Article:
This week sees the continuation of the ‘History: Remembering a Neighborhood’ series by my immensely talented father, Jerry R. Giuliano. Please enjoy this wonderful piece, and – if you missed it – catch the rest of the series.

History: Remembering a Neighborhood

History: Remembering a Neighborhood Pt IV: From Backyard Baseball to Coal Yard ‘Courage’

by Jerry R. Giuliano

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Backyard BaseballOur back yard was about 20’ X 150’. The length stretched from the back wall of the house, beyond a dilapidated, old, wooden outbuilding, past a short culvert, and up to the tracks. Splitting the yard in half was a narrow, concrete, walkway. A structure that looked like a goal post without the uprights, straddled the beginning and ends of the walkway. A rope, stretching from the ends of the crossbars, and supported in the middle with wooden posts, was our clothesline. Now that was a perfect, fuel saving, solar/wind powered, high efficiency, clothes dryer. Every yard had one. The hankies, sheets, shirts, pants, long-johns, and bloomers, pinned side by side to the ropes, and blowing in the wind, looked interchangeable with the clothes hanging on everyone else’s clothesline. Being bleached and dried under a bright sun, made whites look whiter and gave them a pleasant, fresh, fragrance, like no other.  But, it wasn’t always like that. On some random days, talcum-like soot spewed out of the smokestacks of a nearby electric plant burning coal to generate the town’s electricity. On those days, black was the accent color on, otherwise, very white sheets and glossy white window sills.

The railroad tracks at the end of our backyard was used for trains carrying passengers travelling northeast from Philly and for delivering freight, including sand, and coal, to the coal yard next to our next door neighbor.

My friends and I loved the railroad tracks and we loved the coal yard. It’s easy to conjure a picture of 4 or 5 boys walking a rail with outstretched arms, and an occasional knee in the air for balance.  Once, Joey B started on Seventh Street, and walked a rail all the way to Fifth with his hands by his sides; backwards.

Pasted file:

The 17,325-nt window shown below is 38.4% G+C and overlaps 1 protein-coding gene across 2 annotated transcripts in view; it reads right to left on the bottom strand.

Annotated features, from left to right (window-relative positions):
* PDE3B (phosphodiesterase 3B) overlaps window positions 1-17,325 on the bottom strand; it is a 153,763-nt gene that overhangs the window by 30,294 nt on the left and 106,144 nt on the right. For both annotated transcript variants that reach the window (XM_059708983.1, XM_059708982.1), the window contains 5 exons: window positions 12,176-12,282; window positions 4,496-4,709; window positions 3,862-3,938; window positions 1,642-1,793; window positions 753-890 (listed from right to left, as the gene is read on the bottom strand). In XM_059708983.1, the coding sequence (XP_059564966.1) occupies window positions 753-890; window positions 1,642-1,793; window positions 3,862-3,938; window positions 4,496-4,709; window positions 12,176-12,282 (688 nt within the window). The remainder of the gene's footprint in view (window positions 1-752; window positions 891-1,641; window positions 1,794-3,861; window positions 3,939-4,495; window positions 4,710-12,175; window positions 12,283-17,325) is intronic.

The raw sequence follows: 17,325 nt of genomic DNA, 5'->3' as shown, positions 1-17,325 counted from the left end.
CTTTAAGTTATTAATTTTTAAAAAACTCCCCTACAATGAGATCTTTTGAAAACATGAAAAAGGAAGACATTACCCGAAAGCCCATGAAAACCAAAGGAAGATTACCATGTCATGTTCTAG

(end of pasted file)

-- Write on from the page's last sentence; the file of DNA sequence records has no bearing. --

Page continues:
PlayingCarmen, Bidgie, Joey, Babe, Reds, and I enjoyed putting found pennies on a railroad track. One of us, usually Babe, would put an ear on the track to feel for trains on the way. If the all clear sign was announced, a penny was placed in the middle of a track, and everyone took off running, fast and far enough away, to be safe if the train derailed. It never did.  When the train passed, the penny was still there, double the original size and paper thin. It was worthless, except for the thrill of having eluded the “railroad dicks” that, we thought surely, would have sentenced us to life in prison for attempting to derail a freight train.

The coal yard that began alongside my next door neighbor faced Maple Avenue, backed up against the railroad tracks, and extended most of the way, to Fifth Street. On the RR tracks’ end of the coal yard, there were eight big, concrete, storage bins. The first bin, up against my neighbor’s yard, stored the softest sand; the next two bins’ were coarse, and then courser; the next five bins stored coal. Each bin stored larger-sized coal, starting from pea-size to big chunks, and sorted between anthracite and bituminous.

The coal yard presented better opportunities than the field for boys to find risks, make noise, and get dirty.  When we were there, every thought we had developed into a contest. So, jumping over, or into anything, was less about the act itself, and more about who could do it best. “The best “changed daily with a new twist on some older, already been done coal yard challenge.

There were three silos, each one about 40 feet tall in the middle of the coal yard. Atop one of the silos, and stretching to the railroad tracks, was a steel beam used to support containers carrying coal from the train. The steel beam and looming silos invited us to play with them. Every day they called us; challenged us; taunted us.  Every day one of us saved the rest of us from having to accept the invitation.

The jump, from the top of any bin into the sand, ranged from 3 to 6 feet, and depended upon when, in the sand delivery cycle, we jumped.  Most times we jumped into the soft sand because it was most fun, it didn’t hurt, and it felt the best. But, “soft sand is for sissies”. Jumping into coarser sand, or into a coal bin, took courage reserved for the few, the proud, and the insanely ridiculous.

Jumping into a bin three quarters filled with medium sized coal, was a brave (translate stupid) outward sign of transitioning from “kid” to “one tough *^%&%*”.  So, sooner or later, every kid made the jump, at least once, and just before going home, black, bruised, bloodied, in some degree of pain, and with a triumphant grin that stretched from one ear to the other. No one ever smiled bigger than Skinny Louie when he became our living legend by climbing to the top and walking, silo to track, across the entire beam, after jumping into the chunky coal bin.

Lansdale Railroad

Lansdale Railroad (courtesy of Montgomeryville-Lansdale Patch)

 

The Montgomeryville-LansdalePatch has some amazing “Then and Now” pictures of Lansdale at the links below:

Also on the blog: Names by Jerry R. Giuliano